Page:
Sunday, April 3, 2011

Pittsburg County Regional Expo Authority apparently violated Open Meeting Act by conducting executive session not listed on agenda; What will district attorney do about it?

The Pittsburg County Regional Expo Authority met behind closed doors on Thursday in an executive session not listed on the agenda for its meeting, the McAlester News-Capital reported.

Expo Authority President Anthony Drizness called for the executive session to discuss leasing the clubhouse at the old Thundercreek golf course to someone, the newspaper said.

The Expo Authority owns 13 acres that includes the golf course’s clubhouse, cart barn, highway access and some of the highway frontage. The 18-hole golf course, west of McAlester on U.S. Highway 270, has been closed to the public for years, the newspaper noted in 2008.

After the executive session Thursday, Drizness told the newspaper, "We needed to discuss whether or not to lease the clubhouse."

However, the Oklahoma Open Meeting Act states, "If a public body proposes to conduct an executive session, the agenda shall:
  • Contain sufficient information for the public to ascertain that an executive session will be proposed
  • Identify the items of business and purposes of the executive session; and
  • State specifically the provision of Section 307 of this title authorizing the executive session." (OKLA. STAT. tit. 25, § 311(B)(2)(a-c))
Public bodies are permitted to meet in executive session under "new business" provided the subject was 'not known about or . . . could not have been reasonably foreseen' prior to the posting of the agenda and topic is one for which executive sessions are permitted,” according to a 1982 attorney general opinion. (1982 OK AG 114, ¶ 15. See also OKLA. STAT. tit. 25, § 311(A)(9))

It's also unclear how discussing "whether or not to lease the club house" to someone fit within one of the nine permitted topics for an executive session. (OKLA. STAT. tit. 25, § 307)

After the executive session, according to the print version of the newspaper's story, the Expo Authority voted to lease the clubhouse to Pam Shirley for $1,250 per month for two years.

Violating the Open Meeting Act is a misdemeanor punishable by up to one year in the county jail and a fine of up to $500. (OKLA. STAT. tit. 25, § 314)

What will Farley Ward, who serves as district attorney for Pittsburg and Haskell counties, do about this apparent violation reported in the McAlester newspaper? Will he investigate? Will he file charges and prosecute if an investigation confirms that the Expo Authority conducted an executive session that should have been listed on the meeting agenda and/or the topic was not permissible under the Open Meeting Act?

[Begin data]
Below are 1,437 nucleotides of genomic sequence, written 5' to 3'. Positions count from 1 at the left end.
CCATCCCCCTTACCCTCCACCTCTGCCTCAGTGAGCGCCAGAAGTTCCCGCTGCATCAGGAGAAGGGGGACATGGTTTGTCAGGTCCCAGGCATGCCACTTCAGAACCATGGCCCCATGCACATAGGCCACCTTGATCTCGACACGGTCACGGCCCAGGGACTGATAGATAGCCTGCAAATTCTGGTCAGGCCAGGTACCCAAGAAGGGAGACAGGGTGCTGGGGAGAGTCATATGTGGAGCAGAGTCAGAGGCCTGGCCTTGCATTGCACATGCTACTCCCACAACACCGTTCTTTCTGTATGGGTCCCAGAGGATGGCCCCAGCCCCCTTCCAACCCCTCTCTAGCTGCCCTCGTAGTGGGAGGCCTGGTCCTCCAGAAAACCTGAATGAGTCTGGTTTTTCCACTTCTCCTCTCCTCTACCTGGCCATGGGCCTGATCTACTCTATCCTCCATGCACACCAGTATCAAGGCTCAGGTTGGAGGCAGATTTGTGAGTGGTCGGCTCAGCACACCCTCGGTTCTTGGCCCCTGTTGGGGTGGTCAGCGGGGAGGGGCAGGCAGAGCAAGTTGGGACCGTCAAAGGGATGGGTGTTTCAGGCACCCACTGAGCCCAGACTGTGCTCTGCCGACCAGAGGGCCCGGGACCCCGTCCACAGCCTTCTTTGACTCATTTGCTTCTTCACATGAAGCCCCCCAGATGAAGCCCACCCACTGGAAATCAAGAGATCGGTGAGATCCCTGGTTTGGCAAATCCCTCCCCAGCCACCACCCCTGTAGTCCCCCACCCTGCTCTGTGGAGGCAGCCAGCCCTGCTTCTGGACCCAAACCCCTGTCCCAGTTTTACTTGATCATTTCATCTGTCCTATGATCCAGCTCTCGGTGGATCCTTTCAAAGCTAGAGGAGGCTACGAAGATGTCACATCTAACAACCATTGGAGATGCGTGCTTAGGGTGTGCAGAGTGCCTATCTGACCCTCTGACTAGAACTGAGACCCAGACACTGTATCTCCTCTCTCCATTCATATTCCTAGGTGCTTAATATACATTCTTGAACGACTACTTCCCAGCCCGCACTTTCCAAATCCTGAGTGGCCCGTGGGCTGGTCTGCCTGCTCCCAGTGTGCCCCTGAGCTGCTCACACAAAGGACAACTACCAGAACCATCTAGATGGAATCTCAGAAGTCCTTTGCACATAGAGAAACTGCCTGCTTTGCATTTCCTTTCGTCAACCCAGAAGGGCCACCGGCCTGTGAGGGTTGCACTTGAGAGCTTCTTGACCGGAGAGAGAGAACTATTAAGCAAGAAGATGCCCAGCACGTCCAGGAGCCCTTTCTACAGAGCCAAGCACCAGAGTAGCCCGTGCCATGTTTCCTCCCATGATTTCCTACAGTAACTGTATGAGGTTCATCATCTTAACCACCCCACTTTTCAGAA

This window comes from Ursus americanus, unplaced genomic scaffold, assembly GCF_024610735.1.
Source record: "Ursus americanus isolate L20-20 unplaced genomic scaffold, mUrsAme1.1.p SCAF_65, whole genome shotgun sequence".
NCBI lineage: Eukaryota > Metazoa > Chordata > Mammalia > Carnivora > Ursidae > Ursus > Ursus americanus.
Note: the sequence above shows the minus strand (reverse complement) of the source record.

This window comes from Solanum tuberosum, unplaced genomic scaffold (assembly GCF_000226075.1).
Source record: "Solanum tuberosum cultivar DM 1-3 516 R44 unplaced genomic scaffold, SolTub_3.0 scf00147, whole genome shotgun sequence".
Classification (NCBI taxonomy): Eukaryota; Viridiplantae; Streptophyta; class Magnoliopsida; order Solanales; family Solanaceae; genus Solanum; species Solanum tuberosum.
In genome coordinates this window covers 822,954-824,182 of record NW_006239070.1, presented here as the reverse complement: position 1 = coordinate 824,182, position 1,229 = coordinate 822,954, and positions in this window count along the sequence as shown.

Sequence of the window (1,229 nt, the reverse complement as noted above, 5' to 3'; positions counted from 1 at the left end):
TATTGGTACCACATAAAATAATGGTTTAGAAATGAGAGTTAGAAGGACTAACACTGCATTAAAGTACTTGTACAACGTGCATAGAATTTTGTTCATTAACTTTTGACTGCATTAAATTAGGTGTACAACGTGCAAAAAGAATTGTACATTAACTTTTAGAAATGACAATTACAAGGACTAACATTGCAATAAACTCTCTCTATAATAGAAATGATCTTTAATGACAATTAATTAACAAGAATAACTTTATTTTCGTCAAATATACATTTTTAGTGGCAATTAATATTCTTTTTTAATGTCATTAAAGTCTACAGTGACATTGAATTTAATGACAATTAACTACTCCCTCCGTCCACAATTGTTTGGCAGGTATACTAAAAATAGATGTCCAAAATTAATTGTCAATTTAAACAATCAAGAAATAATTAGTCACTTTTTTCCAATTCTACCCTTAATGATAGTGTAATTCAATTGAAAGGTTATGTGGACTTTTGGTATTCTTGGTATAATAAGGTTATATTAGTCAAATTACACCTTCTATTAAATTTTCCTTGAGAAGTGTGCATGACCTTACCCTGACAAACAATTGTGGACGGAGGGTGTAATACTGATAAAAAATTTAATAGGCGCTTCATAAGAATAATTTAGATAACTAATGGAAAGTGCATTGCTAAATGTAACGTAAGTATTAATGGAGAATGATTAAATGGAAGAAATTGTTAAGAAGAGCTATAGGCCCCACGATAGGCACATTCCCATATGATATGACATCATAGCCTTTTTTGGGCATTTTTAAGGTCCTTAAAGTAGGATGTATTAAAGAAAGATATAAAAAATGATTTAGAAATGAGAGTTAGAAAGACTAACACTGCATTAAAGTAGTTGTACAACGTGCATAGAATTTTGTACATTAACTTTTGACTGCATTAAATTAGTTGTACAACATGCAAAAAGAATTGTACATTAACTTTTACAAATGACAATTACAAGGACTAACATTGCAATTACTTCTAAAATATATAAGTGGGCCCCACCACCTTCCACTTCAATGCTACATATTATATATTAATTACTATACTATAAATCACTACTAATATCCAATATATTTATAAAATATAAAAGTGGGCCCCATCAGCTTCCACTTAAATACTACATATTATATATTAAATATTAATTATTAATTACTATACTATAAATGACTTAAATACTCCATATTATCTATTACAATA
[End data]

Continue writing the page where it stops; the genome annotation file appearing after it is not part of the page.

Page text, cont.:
Ward was elected in July and took office in January after serving as an assistant district attorney in Muskogee County.

On his campaign website, Ward described himself as a "career prosecutor and not a career politician," adding:
I know how important the integrity of our legal system is for not only dispensing justice but in protecting its citizens, and I believe that the people in Pittsburg and Haskell counties want a DA who has high regard for upholding the integrity of the system.

Responsible prosecution does not mean filing a charge to get positive publicity. It means following the law, investigating the circumstances and then proceeding with charges whether the defendant is rich or poor, politically connected or not.
Time for him to live up to those promises. When a public body violates the Open Meeting Act, it steals away the right of Oklahomans to understand their government's processes and problems. (See OKLA. STAT. tit. 25, § 302)

The Expo Authority members present Thursday were Drizness, Julie Grant, Joyce Carlson, Sandy Bahe, Bill Derischweiler and Kenny Sherrill, the newspaper said.

Joey Senat, Ph.D.
Associate Professor
OSU School of Media & Strategic Communications

The opinions expressed in this blog are those of the commentators and do not necessarily represent the position of FOI Oklahoma Inc., its staff, or its board of directors. Differing interpretations of open government law and policy are welcome.

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